Living Together, Part 2: Who Needs the "Piece of Paper" Anyway?
Living together has become a more common phenomenon over the past 40 years. While only about half a million people in the U.S. reported living together in 1970, over 4 million people report living together today. Living together has become a very commonplace experience for many people. Often couples talk about how living together is a good way to transition into marriage. In fact, some see it as a kind of trial marriage. Others reduce the differences between living together and marriage to a "piece of paper". Given the social and financial pressures brought to bear on couples who get married, it is perhaps not surprising that the differences between these arrangements are seen as trivial to some. However, research has consistently shown that marriage and co-habitation differ in multiple and significant ways.
Sociologist Linda Waite from the University of Chicago took a comprehensive look at the issue. Back in 2000, her research looked specifically at how being married contrasted with living together. What she found was that as compared to married people, those who lived together had higher rates of infidelity and separation, lived in poorer financial circumstances, and reported more incidents of verbal arguments becoming physical. Since that time, research has also shown that married couples are more likely to share bank accounts and to have the financial support of family or in-laws. The picture painted by the research in this area brings to mind images of two-silo's agreeing to a co-habitation agreement and contrasts that with the explicit commitment required in marriage which leads to a ripple effect of concentric circles of support for an interdependent couple.
Marriage typically begins with a private, explicit commitment between two people and ends in a public ceremony before a group of ones' family and friends. Co-habitation or living together typically lacks these two characteristics which form the basis of the "ripple effect" noted above.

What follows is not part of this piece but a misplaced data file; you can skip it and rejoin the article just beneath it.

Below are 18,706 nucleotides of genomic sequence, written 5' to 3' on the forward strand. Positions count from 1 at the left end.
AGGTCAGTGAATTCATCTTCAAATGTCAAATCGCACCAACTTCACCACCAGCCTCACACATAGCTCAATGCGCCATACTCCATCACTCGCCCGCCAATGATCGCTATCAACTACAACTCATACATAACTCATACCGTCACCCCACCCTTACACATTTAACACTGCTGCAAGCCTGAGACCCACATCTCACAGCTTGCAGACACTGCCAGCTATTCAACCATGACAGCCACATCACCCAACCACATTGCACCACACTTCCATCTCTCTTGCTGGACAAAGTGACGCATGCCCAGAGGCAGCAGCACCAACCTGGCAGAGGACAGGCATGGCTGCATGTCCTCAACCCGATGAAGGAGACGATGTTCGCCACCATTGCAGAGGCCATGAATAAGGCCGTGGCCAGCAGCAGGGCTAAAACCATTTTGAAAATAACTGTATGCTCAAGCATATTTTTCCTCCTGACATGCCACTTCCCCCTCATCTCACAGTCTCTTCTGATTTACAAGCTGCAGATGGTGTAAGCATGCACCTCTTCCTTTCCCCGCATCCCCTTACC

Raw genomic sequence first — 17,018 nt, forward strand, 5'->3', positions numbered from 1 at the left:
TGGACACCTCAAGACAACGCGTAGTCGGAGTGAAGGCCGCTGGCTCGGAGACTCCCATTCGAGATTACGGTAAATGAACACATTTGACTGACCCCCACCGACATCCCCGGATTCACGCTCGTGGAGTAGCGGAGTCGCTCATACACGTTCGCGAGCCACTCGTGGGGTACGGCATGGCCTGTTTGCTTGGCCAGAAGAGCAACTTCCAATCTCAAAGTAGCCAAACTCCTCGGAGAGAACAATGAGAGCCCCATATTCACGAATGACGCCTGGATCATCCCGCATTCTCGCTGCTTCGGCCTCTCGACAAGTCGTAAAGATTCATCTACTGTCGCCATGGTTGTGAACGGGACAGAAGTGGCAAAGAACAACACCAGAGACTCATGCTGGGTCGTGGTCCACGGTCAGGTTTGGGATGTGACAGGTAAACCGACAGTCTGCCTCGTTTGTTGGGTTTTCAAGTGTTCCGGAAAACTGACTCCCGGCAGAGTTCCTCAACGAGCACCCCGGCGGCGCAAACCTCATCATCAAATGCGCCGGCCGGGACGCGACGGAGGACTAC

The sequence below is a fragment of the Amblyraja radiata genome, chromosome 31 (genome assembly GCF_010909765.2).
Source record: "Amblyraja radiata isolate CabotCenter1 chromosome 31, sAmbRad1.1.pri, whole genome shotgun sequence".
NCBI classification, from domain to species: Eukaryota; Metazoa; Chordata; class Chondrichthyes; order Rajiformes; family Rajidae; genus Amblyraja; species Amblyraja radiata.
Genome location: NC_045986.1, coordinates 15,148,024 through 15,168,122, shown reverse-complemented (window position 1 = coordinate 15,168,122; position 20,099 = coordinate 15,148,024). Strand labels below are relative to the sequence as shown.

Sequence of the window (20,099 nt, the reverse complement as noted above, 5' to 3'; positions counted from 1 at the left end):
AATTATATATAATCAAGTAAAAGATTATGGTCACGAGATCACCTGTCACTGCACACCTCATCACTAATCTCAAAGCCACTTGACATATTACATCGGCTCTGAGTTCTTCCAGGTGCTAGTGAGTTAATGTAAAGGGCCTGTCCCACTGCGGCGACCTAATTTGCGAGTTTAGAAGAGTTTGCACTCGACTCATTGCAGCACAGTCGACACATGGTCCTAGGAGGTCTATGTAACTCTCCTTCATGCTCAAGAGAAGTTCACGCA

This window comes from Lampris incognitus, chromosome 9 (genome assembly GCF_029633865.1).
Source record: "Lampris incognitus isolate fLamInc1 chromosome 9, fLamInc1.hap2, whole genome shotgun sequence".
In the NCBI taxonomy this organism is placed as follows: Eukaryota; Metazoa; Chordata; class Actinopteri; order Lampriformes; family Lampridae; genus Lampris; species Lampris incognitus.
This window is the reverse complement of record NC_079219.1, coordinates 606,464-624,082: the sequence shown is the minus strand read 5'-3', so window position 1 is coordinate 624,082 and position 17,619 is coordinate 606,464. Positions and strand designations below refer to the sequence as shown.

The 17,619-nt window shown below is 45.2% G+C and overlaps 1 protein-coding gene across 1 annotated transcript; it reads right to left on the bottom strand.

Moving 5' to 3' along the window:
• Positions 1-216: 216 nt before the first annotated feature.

At the same time, it should be noted that the statistics only show that more married people have longer term relationships than those who decide to live together. They do not show that all or even most people who get married stay together. As noted in an earlier episode of Family Anatomy, close to half of the marriages in the U.S. end in divorce. The same can be said of all of the "benefits" of marriage cited above. In addition, the statistics do not show a difference between people who marry and those who live together with the intention of marriage. It is also important to note that, for those people who do not feel the level of commitment necessary to go through an explicit demonstration of it to one another as well as to family and friends, not getting married can be a very appropriate and fitting decision. People naturally have different levels of comfort with commitment. There are many couples who may feel good about the state of their current relationship, while at the same time being uncertain about the future.
Making informed choices is the best outcome for any person entering into a relationship. In this case, an informed choice means being aware that the difference between being married and living together is more than a "piece of paper".
You can read more about Dr. Waite's research here.
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